Tag Archives: Cassandra Naud

You’re Beginning to Look a Lot Like Victims

It’s a Wonderful Knife

by Hope Madden

For some people, it’s not even Thanksgiving, let’s not get into Christmas movies quite yet, OK? Meanwhile, countless people have been binging Hallmark Christmas tales since July. And the rest of us are still stinging that Halloween is over.

By that math, 2/3 of all viewers will be pleased with It’s a Wonderful Knife, the Christmas story with all the feel-good cheer of the classics and all the bloody knifework of a solid slasher.

The title gives away the film’s core conceit, but honestly, it bore more of a resemblance to Dolly Parton’s 2020 holiday debacle – I mean, charmer – Christmas on the Square. One small town real estate tycoon (Justin Long) intends to turn a historic strip into a shopping and dining oasis, even if it means bullying kindly old Mr. Evans (William B. Davis) into selling his family home.

But wait! No time to think about that when a white clad, knife wielding maniac is on a tear! And all this in the first ten minutes of the movie. Fast forward one year and everyone’s pretty much over those murders, except Winnie (Jane Widdop). No one cares, no one notices, it wouldn’t even matter if she’d never been born (…never been born…never been born…).

Director Tyler MacIntyre (Tragedy Girls) and writer Michael Kennedy (Freaky) have some fun piling on the holiday film cliches. And there are plenty of reasons to enjoy their movie.

First of all, Justin Long. There are few people more reliably fun to see in a horror flick, and in this one he rocks a spray tan and fake teeth. So many bonus points.

Also fun, Joel McHale (Becky), who is somehow now the go-to for horror movie supportive dad with daughter issues. Add the always welcome Katharine Isabelle, and though she’s tragically underutilized, it’s great to see Cassandra Naud (who was phenomenal in Influencer).

The story itself, with its plot twists and turns, is not as clever as it pretends to be. It is wryly funny, though, and often quite sweet. It’s not as raucous as Kennedy’s Freaky nor as badass as MacIntyre’s Tragedy Girls, but it is a bloody slice of Christmas fun.

Follow You, Follow Me


by George Wolf

It’s taken awhile, but it seems more filmmakers have gotten a grip on how to handle this social media thing. Just last year, B.J. Novak’s Vengeance and Quinn Shephard’s Not Okay found smart and savvy new angles to explore, and now director/co-writer Kurtis David Harder does the same with Influencer.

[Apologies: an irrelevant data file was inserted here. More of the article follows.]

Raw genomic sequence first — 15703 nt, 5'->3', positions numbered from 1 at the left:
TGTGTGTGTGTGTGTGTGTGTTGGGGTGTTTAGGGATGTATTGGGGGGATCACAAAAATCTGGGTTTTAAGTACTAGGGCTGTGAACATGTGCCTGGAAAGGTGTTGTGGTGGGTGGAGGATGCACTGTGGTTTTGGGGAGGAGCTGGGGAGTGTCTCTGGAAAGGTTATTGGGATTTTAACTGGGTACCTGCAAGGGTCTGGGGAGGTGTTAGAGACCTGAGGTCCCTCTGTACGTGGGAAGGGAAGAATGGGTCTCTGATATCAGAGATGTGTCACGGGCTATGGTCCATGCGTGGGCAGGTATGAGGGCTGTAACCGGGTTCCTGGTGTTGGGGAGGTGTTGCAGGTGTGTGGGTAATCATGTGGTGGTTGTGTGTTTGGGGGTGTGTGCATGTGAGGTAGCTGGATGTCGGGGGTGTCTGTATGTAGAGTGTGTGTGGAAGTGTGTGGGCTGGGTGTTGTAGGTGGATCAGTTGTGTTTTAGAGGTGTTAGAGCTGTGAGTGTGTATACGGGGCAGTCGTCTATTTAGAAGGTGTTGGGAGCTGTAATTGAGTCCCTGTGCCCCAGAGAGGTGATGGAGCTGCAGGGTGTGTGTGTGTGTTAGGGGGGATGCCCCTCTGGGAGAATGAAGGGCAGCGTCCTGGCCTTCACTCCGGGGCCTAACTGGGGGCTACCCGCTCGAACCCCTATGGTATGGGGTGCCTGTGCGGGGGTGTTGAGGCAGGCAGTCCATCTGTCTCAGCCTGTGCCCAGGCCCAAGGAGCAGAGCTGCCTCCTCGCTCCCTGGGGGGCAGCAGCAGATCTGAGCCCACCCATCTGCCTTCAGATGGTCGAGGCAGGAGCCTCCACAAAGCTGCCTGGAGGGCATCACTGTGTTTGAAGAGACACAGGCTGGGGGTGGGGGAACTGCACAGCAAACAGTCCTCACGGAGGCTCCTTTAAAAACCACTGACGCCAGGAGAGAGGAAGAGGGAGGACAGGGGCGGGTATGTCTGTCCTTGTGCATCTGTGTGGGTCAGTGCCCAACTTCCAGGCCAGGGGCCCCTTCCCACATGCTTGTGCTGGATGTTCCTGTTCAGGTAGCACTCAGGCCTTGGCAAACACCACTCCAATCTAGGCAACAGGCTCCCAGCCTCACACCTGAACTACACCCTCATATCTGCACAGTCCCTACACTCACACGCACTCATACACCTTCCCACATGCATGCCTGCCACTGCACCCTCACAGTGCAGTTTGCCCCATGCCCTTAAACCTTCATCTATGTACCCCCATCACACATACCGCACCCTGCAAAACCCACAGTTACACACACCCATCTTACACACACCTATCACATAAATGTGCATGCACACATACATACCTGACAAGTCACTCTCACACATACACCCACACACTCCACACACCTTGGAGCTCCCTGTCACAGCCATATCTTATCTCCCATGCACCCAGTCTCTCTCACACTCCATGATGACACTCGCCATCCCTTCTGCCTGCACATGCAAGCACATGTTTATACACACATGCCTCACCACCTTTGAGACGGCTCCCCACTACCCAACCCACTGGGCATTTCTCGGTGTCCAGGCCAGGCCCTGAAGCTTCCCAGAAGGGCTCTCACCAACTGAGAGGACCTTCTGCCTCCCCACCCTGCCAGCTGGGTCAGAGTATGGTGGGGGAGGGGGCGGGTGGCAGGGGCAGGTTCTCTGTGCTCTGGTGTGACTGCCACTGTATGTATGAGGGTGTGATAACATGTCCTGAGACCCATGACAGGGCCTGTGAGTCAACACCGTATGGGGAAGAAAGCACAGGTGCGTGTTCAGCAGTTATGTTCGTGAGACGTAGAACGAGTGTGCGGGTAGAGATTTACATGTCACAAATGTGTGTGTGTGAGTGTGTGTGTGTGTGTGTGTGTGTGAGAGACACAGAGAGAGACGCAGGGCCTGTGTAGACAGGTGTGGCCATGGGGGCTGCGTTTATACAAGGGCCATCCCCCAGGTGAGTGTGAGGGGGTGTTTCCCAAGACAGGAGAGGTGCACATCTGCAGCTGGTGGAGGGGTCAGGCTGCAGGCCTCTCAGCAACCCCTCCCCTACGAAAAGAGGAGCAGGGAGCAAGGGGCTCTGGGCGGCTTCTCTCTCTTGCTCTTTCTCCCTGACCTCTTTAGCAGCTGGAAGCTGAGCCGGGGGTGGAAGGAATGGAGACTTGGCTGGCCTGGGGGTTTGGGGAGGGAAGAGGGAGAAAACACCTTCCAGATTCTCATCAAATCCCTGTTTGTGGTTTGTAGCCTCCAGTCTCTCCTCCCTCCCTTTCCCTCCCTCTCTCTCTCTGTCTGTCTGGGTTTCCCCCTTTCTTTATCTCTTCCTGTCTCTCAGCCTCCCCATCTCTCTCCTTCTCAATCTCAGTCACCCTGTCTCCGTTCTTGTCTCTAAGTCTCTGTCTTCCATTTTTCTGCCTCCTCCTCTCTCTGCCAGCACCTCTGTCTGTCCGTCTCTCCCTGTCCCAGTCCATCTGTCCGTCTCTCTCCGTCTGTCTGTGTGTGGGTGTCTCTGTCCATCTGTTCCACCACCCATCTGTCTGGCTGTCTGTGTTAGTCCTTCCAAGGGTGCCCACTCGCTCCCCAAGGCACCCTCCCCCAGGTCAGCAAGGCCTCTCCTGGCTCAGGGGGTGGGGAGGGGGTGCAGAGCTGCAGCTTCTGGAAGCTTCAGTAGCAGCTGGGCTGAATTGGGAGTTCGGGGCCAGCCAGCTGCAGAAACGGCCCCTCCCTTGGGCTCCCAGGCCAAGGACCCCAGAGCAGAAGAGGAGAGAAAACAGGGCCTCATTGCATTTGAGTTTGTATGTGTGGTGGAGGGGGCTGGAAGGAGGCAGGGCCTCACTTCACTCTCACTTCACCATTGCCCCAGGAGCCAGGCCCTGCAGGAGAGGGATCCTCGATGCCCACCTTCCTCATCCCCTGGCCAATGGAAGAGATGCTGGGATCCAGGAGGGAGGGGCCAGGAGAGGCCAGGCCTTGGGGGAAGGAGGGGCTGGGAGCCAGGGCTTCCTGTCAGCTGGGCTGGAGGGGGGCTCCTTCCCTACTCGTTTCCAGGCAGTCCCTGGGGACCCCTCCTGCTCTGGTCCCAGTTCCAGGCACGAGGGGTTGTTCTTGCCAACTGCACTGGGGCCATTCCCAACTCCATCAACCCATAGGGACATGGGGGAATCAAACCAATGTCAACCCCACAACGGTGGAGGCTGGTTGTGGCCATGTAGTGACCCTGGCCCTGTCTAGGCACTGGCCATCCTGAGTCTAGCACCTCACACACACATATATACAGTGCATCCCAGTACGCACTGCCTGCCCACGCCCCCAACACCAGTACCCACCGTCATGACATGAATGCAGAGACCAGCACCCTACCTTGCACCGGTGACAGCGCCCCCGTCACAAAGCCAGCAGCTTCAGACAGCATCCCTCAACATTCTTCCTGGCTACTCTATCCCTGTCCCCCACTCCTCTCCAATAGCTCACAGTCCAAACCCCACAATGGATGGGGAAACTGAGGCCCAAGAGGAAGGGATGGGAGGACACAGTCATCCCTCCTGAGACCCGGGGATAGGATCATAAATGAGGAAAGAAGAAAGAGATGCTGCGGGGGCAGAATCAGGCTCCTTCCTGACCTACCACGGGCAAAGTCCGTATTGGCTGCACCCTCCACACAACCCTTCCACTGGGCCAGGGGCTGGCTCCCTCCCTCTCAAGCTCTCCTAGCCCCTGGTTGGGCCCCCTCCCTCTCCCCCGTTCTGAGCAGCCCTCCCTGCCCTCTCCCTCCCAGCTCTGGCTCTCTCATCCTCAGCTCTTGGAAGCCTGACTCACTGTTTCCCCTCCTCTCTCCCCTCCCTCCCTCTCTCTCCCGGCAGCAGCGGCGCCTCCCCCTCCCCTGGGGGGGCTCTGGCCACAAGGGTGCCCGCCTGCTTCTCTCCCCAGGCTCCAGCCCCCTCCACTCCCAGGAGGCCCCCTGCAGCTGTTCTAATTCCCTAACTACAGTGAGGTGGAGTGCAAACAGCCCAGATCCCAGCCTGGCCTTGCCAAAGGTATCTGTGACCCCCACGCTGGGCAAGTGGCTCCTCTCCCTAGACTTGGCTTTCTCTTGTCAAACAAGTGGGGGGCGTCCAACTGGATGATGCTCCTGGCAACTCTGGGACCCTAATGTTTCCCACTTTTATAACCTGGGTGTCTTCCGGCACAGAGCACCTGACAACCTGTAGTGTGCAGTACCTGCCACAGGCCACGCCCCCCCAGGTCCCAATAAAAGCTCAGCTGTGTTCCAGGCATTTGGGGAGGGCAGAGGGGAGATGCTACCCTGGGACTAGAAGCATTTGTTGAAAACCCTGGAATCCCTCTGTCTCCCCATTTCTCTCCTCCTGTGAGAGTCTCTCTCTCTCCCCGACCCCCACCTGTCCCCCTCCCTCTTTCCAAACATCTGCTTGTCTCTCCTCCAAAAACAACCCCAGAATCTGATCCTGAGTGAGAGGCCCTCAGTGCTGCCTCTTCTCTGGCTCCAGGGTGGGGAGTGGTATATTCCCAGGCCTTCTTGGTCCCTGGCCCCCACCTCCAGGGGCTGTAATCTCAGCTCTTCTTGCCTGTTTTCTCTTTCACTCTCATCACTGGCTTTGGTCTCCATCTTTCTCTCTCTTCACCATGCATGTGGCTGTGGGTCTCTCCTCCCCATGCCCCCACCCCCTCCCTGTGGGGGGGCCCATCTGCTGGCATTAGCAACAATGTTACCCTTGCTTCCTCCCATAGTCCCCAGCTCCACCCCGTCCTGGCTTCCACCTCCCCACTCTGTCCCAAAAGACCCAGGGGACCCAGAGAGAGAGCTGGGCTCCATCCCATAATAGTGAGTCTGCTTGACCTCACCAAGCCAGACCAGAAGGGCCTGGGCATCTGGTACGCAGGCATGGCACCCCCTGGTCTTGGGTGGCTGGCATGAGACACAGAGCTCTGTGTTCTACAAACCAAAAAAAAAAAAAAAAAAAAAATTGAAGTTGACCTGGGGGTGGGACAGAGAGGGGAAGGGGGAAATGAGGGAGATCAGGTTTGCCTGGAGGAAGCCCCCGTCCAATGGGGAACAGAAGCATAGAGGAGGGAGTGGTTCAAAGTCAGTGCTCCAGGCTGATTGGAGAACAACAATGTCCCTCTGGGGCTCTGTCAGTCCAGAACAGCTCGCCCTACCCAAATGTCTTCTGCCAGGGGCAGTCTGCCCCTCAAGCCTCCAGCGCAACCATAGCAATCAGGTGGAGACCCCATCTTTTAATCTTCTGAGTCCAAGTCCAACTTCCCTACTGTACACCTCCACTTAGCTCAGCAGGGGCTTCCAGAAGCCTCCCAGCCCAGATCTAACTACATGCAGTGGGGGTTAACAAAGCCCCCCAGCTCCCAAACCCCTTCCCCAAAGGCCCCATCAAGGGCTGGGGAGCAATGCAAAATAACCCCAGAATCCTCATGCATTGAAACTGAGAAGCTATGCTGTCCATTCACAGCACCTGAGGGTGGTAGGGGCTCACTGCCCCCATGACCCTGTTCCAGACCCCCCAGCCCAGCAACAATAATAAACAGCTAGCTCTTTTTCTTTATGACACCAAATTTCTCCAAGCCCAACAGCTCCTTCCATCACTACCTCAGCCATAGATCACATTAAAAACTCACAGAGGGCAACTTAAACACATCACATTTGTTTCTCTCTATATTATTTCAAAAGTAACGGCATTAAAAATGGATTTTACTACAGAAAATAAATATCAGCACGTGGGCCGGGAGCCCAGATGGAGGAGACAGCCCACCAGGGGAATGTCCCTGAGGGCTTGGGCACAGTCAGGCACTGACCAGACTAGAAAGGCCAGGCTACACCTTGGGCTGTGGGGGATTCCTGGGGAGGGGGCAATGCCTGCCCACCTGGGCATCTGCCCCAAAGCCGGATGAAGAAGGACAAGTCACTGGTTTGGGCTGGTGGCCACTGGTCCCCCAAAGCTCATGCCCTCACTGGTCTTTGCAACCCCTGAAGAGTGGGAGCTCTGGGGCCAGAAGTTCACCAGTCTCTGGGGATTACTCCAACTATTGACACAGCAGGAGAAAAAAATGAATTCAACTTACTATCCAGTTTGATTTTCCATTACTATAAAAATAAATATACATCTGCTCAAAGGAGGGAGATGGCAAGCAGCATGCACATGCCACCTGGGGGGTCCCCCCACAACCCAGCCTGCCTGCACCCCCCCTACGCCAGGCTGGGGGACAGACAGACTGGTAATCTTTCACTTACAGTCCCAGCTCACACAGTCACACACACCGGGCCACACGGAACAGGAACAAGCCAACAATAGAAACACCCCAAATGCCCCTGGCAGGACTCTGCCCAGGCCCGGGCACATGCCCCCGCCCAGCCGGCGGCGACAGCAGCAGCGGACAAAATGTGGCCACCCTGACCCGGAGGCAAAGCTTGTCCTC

Harder’s approach leans more Neo-noir thriller, as the cold and calculating CW (Cassandra Naud – outstanding) spins a dangerous web for an unsuspecting social butterfly.

Madison (Emily Tennant) is a media maven who is making sure her followers see nothing but an amazing trip to Thailand. But the real real is lonely and boring, thanks to a boyfriend who bailed on her and no friends in sight. So, Madison is only too happy to chat up fellow traveler CW, and to accept her offer for a tour of the most IG-ready spots around.

But there will be no friend requests, and Madison will be the only one posing. CW has no online presence at all, and in fact seems very insistent on avoiding photographs. Weird, right?

Maybe. Or maybe creepy. Suspicious, even.

Harder and cinematographer David Schuurman create an absolutely gorgeous pot for boiling this mystery. From atop deserted island beaches to below crystal clear waters and inside lavish vacation homes, Harder’s nimble camera and visual aesthetics reinforce the notion that pretty pictures don’t always tell the whole story.

And once Madison’s friend Jessica (Sara Canning) slides into these DMs, events take even more deliciously twisty turns, with CW scrambling to juggle her many different versions of just what Madison is doing and just why she is suddenly such a big part of it.

Naud sells it completely, evolving CW into a compelling combination of chameleon and parasite. She’s an absolutely in-the-moment creature, and Naud crafts the perfect vessel for Harder and co-writer Tesh Guttikonda to upend conventions while they pull at our cultural strands of misinformation, envy and objectification.

You won’t find the satirical humor that both Novak and Shephard wielded so effectively, but Harder’s approach is no less effective. With sharp dialogue, skillful plotting and simmering dread, Influencer is plenty worthy of that “Like” button.